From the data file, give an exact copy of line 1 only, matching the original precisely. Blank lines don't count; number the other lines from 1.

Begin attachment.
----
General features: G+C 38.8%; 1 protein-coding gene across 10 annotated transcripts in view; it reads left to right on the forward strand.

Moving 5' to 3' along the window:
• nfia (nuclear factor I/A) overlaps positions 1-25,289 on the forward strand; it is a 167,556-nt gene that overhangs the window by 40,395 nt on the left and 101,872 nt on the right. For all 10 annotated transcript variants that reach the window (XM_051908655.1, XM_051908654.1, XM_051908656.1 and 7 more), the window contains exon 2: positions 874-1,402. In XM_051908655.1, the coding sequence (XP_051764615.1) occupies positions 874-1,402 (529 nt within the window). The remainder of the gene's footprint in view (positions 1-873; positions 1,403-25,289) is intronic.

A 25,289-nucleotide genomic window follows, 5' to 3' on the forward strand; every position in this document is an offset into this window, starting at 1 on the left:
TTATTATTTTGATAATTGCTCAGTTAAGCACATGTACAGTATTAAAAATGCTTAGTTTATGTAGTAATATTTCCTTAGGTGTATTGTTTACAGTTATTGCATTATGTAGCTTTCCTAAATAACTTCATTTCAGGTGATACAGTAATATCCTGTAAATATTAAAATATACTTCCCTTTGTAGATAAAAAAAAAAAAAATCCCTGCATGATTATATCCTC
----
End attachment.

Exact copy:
General features: G+C 38.8%; 1 protein-coding gene across 10 annotated transcripts in view; it reads left to right on the forward strand.